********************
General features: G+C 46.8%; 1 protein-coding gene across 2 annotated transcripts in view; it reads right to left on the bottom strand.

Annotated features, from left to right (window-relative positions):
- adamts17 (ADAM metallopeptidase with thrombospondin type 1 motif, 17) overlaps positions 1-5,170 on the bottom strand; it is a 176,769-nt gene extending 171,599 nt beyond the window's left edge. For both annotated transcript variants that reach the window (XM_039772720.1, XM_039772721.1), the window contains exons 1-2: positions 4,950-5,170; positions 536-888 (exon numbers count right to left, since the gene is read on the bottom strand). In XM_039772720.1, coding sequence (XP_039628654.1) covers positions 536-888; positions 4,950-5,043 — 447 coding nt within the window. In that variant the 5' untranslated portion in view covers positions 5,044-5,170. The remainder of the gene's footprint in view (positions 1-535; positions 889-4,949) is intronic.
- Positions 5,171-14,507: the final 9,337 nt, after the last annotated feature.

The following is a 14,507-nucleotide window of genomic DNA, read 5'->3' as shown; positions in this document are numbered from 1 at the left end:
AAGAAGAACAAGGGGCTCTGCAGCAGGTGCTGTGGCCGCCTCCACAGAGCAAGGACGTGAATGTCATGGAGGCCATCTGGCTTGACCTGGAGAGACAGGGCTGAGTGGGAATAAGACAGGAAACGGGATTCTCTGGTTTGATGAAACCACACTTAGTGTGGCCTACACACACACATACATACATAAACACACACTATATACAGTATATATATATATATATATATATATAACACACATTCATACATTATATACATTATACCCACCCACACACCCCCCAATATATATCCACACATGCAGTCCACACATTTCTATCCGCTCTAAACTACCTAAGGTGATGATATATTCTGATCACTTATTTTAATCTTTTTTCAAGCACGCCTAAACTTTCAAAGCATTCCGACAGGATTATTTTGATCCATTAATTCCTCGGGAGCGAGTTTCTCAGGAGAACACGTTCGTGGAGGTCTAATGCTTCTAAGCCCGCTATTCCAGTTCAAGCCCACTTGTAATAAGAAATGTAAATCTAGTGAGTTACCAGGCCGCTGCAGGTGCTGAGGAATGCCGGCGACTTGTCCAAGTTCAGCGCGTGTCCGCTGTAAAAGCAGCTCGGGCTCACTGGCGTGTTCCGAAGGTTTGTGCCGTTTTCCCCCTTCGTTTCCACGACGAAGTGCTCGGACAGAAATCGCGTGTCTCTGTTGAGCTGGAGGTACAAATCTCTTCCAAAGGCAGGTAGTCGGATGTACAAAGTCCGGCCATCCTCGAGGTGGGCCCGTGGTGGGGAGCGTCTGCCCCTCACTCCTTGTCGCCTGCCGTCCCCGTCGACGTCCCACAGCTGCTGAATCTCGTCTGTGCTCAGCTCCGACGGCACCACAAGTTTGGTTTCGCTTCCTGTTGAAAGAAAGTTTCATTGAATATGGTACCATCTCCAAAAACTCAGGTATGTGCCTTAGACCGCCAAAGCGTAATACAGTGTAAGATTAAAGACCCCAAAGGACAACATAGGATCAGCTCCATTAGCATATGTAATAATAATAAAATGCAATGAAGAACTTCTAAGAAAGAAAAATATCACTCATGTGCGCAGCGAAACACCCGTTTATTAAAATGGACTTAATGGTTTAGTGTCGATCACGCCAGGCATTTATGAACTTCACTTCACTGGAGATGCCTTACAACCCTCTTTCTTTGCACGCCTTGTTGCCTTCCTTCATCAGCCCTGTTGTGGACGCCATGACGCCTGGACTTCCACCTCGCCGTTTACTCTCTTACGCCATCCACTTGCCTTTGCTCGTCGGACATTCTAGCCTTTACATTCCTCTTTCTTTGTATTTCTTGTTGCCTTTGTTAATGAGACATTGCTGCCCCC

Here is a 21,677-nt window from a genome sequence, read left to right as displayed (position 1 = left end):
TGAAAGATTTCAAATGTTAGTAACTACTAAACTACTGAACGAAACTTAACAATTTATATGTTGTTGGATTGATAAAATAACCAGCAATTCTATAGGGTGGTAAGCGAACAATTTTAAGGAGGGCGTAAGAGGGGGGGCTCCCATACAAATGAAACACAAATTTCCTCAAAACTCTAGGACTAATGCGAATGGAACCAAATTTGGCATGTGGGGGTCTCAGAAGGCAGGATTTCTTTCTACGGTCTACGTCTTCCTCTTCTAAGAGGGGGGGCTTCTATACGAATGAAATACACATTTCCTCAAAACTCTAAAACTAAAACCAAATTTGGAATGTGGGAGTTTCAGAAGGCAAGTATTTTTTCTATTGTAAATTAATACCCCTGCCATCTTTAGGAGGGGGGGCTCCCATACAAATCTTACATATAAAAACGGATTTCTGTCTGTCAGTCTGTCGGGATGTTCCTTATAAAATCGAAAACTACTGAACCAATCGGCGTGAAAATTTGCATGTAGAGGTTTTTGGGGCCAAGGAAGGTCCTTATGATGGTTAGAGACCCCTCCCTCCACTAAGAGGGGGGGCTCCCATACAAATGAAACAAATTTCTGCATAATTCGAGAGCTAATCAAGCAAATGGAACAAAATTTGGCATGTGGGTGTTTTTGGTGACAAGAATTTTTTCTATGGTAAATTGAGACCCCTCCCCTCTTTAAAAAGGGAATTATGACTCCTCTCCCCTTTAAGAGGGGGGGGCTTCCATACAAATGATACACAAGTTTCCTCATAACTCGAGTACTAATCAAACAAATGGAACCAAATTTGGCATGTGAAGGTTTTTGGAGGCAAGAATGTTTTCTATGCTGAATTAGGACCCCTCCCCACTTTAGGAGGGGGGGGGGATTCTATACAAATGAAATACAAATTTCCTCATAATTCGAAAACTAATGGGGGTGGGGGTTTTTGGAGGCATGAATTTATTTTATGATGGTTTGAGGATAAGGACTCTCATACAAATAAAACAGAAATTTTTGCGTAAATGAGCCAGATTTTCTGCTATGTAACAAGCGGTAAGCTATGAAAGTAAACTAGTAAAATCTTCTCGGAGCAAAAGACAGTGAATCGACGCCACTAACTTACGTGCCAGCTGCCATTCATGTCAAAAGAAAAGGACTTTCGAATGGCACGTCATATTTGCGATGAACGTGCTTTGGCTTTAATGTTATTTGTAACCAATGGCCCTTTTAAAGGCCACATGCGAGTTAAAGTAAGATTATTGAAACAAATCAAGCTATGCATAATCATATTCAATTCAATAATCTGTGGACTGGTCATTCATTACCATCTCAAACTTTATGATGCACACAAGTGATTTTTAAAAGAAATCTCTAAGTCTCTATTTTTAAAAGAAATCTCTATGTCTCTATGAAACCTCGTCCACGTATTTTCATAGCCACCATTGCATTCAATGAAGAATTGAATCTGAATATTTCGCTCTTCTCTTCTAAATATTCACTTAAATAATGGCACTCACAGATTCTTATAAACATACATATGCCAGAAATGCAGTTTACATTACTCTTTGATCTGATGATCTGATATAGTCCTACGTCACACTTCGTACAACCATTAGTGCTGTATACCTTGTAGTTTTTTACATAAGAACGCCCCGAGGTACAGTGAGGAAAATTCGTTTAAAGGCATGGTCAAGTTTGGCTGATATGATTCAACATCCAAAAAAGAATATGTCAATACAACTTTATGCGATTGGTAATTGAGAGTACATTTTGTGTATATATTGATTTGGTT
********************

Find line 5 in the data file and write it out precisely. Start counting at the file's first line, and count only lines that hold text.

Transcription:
The following is a 14,507-nucleotide window of genomic DNA, read 5'->3' as shown; positions in this document are numbered from 1 at the left end: